It may often be difficult for us to believe it but that is just what the local church is today. The apostle Paul spoke of ‘the house of God, which is the church of the living God’ – referring not, of course, to the building where Christians meet, but to the company of God’s people. Yet so many of us have to confess that we are exactly like Jacob – we do not realize that ‘the Lord is in this place’. How rarely we feel a sense of true awe in His presence. To many of us, the sense of mystery has ‘been replaced by the yawn of familiarity'2 – as if it is ‘no big deal’ for us to encounter and meet with the living – the eternal God.3 Jacob, for one, found that in God’s house, His august, overpowering presence is very, very near.

In his Chronicles of Narnia, C. S. Lewis describes two girls, Susan and Lucy, preparing to meet Aslan the lion. Two talking animals, Mr. and Mrs. Beaver, prepared the children for the encounter. ‘Ooh’, said Susan, ‘I’d thought he was a man. Is he – quite safe? I shall feel rather nervous about meeting a lion’. ‘That you will, dearie, and no mistake’, said Mrs. Beaver. ‘If there’s anyone who can appear before Aslan without their knees knocking, they’re either braver than most, or else just silly’. ‘Then he isn’t safe?’, said Lucy. ‘Safe?’, said Mr. Beaver. ‘Don’t you hear what Mrs. Beaver tells you? Who said anything about safe? ‘Course he isn’t safe. But he’s good. He’s the King’. ‘Is there anyone who can appear before him without their knees knocking?’ … perhaps our knees are just a little too steady when we enter God’s presence and God’s house!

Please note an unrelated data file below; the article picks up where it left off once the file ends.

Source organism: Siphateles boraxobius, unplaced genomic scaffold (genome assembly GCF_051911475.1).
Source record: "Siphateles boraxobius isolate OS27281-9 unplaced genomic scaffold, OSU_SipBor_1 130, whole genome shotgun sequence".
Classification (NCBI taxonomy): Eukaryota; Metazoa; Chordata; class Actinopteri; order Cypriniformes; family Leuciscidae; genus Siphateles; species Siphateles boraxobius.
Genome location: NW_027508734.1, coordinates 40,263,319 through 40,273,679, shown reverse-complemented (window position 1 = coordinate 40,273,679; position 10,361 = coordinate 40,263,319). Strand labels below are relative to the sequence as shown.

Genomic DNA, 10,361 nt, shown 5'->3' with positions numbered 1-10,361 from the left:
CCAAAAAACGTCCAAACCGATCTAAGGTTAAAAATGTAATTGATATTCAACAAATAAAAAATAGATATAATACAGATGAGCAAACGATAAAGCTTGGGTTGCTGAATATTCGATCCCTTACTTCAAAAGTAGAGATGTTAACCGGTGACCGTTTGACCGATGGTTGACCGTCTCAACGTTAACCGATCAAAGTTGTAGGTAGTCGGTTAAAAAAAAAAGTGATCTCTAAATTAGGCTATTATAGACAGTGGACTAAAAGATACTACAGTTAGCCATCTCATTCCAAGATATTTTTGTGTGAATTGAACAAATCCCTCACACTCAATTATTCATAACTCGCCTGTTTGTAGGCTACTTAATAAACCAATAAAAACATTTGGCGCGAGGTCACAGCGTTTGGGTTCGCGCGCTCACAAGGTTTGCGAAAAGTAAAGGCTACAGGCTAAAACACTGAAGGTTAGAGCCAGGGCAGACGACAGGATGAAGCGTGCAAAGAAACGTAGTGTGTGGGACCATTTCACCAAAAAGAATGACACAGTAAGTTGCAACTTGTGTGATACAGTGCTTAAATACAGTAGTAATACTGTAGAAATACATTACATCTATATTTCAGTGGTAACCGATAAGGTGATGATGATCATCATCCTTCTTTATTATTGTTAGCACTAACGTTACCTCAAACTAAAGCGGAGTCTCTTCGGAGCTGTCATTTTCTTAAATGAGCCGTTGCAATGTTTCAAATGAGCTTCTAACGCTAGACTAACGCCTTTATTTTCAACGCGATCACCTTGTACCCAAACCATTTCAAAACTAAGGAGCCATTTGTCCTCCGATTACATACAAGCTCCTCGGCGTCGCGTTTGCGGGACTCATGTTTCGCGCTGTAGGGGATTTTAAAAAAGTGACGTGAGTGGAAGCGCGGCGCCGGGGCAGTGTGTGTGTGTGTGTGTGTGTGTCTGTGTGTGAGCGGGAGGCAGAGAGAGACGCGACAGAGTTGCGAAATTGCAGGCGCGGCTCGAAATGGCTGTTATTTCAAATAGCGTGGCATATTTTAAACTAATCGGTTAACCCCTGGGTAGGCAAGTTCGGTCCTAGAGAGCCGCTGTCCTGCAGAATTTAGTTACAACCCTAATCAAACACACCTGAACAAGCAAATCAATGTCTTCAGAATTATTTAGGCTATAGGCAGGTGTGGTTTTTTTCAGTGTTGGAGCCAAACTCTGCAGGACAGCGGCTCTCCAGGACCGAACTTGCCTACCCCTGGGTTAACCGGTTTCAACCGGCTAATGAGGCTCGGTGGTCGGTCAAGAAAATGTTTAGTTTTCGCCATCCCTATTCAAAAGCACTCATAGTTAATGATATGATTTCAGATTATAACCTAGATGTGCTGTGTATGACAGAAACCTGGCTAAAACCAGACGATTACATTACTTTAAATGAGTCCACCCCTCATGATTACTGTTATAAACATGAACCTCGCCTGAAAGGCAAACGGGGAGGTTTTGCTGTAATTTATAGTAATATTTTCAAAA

When he had travelled the day before, Jacob may well have hoped to reach and find the gate of Luz before the sunset. If so, he had failed. But during the night he discovered something infinitely more exciting. He found ‘the gate of heaven’;4 and there he had seen God’s angels, and, far more importantly, he had met God!

When Jacob rose the following morning, He realized that things could never be the same again. He knew he had encountered God (or, perhaps more accurately, that God had encountered him) and that he must now respond to what he had seen and heard. It was not an option for him to simply ignore it, shrug his shoulders, pick up his staff and continue on his way to Padan Aram. And so, before anything else, Jacob did two things.